author: mason sliva | a&c editor
A look at one of the most successful independent films of the year
Though it didn’t have the multi-million-dollar budget like many of other 2017 blockbusters, Neither Wolf Nor Dog has gained the world’s attention. The film has received spectacular reviews since its release earlier this year, and it continues to make its name in North America. I had the opportunity to ask the film’s director, Steven Lewis Simpson, some questions about Neither Wolf Nor Dog.
Can you tell me more about your film, Neither Wolf Nor Dog?
SLS: “Neither Wolf Nor Dog is based on the best-selling novel by Kent Nerburn. It follows a writer, based on himself, who gets a call to meet a Lakota elder and help him distill his life’s experiences down into a book. But rather than it being a smooth journey, they draw him into a roadtrip through the heart of the elder’s world, so he experiences it all firsthand and is forced to confront his own nature along the way. The author approached me about eight years ago with the novel, as he’d seen another movie I’d made on Pine Ridge Indian Reservation, and he thought “here’s a guy who can actually get a film made here.” He was growing weary of endless false promises from Hollywood producers about a movie being made.”
Where has the film been shown?
SLS: “The film premiered in Europe in 2016, and then entered cinemas at the start of 2017. It is currently the film that has been in theaters for the second-longest time in the US this year. It started mostly in the Dakotas and Minnesota, and has been working its way out from there. It has been in a remarkable 20 cinemas in Washington State, and 19 in Oregon. So far it has been in over 110 theaters and has only covered about 15 percent of the US market. In the US, it is the most successful self-distributed film of the year by a film-maker, and the most successful non-Hollywood Native American film in years.”
Are there plans to debut the film anywhere else?
SLS: “We will continue to expand the film through the US and Canada into next year, but the big development is that I am creating a European distribution company now to release my film in Europe next year.”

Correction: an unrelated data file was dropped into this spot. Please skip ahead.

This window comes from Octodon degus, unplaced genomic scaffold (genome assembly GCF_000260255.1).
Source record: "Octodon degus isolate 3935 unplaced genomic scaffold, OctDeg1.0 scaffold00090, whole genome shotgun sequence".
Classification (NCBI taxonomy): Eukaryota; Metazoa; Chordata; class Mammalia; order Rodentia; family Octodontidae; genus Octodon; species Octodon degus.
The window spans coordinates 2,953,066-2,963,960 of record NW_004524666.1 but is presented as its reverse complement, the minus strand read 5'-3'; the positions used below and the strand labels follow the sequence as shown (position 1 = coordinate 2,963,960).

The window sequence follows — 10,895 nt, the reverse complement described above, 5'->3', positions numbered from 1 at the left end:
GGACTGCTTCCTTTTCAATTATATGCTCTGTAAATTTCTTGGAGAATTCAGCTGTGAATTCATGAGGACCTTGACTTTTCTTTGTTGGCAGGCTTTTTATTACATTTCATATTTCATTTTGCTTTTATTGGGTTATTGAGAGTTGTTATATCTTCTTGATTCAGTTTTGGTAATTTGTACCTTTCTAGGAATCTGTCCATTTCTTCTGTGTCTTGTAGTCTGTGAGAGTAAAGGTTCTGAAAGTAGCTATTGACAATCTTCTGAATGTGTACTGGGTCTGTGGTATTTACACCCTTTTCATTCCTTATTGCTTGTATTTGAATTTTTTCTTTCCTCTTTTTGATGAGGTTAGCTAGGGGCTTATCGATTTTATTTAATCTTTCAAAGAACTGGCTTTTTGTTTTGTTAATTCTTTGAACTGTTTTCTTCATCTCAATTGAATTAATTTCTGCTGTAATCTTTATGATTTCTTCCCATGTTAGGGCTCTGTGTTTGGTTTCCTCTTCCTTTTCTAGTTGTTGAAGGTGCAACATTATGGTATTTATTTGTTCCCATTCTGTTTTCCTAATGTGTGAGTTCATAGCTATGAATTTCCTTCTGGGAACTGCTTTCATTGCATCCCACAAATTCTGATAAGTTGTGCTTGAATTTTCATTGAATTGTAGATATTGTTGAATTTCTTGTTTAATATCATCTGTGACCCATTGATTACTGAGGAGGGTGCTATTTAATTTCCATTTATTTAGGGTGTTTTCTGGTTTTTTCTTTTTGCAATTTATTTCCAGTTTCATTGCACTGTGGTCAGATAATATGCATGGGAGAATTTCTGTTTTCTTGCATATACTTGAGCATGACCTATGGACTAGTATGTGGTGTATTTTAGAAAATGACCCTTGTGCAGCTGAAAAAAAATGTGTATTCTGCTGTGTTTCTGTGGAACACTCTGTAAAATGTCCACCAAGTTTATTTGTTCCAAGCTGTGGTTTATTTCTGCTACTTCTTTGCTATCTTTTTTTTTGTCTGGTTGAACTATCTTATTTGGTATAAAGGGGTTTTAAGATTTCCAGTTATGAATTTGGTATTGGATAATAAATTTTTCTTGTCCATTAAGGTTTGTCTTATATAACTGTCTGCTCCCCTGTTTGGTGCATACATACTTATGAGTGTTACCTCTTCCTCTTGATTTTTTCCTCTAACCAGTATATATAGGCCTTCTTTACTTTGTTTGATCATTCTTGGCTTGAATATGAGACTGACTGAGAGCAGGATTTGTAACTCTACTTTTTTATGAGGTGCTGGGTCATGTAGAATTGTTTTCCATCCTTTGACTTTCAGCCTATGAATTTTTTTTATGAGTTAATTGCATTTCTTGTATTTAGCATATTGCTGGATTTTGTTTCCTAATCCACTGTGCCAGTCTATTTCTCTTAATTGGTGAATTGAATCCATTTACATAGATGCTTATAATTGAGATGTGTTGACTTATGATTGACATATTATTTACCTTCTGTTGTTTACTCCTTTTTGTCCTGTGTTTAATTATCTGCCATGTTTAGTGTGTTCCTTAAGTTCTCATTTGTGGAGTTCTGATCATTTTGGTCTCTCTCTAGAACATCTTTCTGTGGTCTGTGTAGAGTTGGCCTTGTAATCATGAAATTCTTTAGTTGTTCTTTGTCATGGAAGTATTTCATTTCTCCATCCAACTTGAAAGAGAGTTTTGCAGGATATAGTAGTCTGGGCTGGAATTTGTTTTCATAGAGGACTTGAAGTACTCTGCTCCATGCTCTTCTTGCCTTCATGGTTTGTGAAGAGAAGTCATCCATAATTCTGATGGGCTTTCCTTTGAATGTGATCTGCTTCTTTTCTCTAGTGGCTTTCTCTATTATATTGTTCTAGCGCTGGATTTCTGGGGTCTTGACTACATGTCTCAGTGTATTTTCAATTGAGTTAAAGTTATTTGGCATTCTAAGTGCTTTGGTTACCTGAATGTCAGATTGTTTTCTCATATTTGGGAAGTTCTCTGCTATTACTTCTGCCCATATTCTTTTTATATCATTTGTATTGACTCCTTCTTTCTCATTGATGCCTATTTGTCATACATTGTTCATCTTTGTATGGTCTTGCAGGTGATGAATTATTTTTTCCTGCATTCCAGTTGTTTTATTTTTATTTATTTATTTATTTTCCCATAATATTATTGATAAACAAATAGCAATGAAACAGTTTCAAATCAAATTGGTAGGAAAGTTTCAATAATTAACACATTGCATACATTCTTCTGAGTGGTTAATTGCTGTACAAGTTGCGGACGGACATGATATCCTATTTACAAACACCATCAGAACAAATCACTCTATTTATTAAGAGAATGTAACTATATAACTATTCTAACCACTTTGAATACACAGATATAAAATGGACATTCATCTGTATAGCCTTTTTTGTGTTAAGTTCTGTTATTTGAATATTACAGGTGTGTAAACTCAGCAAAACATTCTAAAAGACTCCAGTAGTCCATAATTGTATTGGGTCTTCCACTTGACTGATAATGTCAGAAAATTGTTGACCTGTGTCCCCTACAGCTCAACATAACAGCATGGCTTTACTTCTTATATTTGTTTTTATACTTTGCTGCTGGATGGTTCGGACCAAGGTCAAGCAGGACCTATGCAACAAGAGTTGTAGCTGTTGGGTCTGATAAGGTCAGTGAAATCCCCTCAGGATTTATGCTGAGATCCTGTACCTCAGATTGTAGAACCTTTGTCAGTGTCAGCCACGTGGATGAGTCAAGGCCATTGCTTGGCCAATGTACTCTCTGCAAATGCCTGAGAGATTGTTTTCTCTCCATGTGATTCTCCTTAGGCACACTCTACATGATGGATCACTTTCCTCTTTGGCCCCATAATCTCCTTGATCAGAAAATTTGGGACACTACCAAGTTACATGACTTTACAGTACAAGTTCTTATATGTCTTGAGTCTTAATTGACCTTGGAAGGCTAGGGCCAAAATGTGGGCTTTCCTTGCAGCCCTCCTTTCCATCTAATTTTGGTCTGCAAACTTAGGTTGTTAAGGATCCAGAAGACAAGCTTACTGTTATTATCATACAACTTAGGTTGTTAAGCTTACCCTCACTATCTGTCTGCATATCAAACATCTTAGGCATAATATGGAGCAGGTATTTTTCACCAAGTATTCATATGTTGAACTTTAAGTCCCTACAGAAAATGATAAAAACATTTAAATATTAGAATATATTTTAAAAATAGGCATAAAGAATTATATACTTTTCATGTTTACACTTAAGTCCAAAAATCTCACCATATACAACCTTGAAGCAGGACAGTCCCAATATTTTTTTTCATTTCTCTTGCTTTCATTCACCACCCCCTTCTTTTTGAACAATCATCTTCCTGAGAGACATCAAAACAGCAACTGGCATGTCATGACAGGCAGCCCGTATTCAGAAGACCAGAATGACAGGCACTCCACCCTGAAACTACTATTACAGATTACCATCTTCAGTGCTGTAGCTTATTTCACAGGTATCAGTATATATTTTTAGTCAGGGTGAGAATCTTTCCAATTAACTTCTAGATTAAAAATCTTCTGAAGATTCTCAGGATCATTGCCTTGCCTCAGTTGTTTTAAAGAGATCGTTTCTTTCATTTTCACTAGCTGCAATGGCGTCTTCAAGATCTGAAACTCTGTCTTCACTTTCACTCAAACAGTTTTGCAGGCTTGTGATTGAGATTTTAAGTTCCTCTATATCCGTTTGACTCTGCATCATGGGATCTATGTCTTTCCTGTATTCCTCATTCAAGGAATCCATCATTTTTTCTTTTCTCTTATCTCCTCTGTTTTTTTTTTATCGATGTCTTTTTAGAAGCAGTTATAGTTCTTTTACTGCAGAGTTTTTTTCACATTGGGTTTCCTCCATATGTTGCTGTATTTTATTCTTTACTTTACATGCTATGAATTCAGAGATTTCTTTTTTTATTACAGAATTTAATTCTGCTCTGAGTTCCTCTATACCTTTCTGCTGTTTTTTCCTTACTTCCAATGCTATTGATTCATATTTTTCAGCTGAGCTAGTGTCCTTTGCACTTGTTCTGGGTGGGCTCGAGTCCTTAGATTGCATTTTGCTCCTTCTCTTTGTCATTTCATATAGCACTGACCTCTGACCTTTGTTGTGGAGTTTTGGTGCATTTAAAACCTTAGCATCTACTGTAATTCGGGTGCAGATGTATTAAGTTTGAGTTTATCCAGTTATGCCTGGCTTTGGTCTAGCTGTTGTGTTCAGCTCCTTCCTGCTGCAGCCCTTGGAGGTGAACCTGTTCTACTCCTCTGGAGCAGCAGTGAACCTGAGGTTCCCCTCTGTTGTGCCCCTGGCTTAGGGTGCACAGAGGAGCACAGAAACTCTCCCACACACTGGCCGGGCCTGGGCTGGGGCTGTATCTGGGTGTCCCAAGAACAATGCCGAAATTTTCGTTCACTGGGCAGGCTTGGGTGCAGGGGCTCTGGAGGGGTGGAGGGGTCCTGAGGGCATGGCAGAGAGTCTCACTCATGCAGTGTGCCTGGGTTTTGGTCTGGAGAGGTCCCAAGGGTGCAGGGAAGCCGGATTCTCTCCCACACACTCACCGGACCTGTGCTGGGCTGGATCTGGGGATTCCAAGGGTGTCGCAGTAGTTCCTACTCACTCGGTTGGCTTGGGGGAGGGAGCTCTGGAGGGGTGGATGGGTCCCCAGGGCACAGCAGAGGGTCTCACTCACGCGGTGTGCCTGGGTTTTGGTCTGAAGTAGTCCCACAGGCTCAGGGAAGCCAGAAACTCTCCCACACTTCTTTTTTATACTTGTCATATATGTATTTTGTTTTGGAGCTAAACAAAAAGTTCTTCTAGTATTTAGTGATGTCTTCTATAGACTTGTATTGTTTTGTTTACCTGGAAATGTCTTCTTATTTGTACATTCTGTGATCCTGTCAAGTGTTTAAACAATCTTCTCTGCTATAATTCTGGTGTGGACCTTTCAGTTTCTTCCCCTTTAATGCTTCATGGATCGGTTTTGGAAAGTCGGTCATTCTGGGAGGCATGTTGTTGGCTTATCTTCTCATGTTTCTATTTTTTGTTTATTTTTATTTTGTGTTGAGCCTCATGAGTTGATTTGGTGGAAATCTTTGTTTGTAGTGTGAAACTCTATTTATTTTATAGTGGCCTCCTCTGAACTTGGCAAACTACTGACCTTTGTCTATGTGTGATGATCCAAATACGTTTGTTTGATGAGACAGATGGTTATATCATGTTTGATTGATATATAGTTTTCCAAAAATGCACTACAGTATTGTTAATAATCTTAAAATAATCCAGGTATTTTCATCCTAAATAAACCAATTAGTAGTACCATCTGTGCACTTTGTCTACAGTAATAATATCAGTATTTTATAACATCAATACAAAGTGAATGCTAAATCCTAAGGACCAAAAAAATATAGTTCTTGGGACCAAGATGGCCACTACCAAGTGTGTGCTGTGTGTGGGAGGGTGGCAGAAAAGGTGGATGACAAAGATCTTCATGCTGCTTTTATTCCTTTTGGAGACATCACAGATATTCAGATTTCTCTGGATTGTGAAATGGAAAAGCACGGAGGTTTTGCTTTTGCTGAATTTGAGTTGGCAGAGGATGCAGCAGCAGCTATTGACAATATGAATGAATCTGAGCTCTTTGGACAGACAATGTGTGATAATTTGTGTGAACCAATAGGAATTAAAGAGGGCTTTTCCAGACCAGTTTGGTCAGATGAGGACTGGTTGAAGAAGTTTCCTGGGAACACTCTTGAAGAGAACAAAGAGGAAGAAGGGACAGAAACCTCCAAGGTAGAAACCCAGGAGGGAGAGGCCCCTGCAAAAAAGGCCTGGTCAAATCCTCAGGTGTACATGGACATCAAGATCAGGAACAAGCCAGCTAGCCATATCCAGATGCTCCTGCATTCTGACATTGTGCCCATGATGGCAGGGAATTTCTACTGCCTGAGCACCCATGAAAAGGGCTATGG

Was it difficult adapting the book to a movie?
SLS: “What made the novel easy to adapt is that it is episodic, and because it is essentially a road movie structure, it was easy to establish the progression of the story. What made it difficult is that there is a greater discipline to writing a screenplay, as everything has to be so tightly structured and you can’t have characters just endlessly talking.”
Do you feel that anything significant from the book had to be scrapped in order to make the movie flow?
SLS: “The film goes deeper into the emotional dynamics between the characters, and it helps draw the audience in a different way to the book, which relies mostly on conversations to move the story along. Many speeches from the elder were stripped back because they would have slowed the film down, and revealed things about external factors more than the characters own progression, which is the most important part of the movie. I scrapped the scenes written in the climax of the novel and screenplay as by the time we got to filming them, it felt too contrived. Instead, I had Dave Bald Eagle improvise the whole scene at Wounded Knee as he was, through his family, closer to the events of the massacre of 1890 than even the character he played. It subsequently became the most important aspect of the film for me, and also the audience. It is the aspect of it that transcends it being a film as he showed us his soul there, and added great cultural importance to the film.”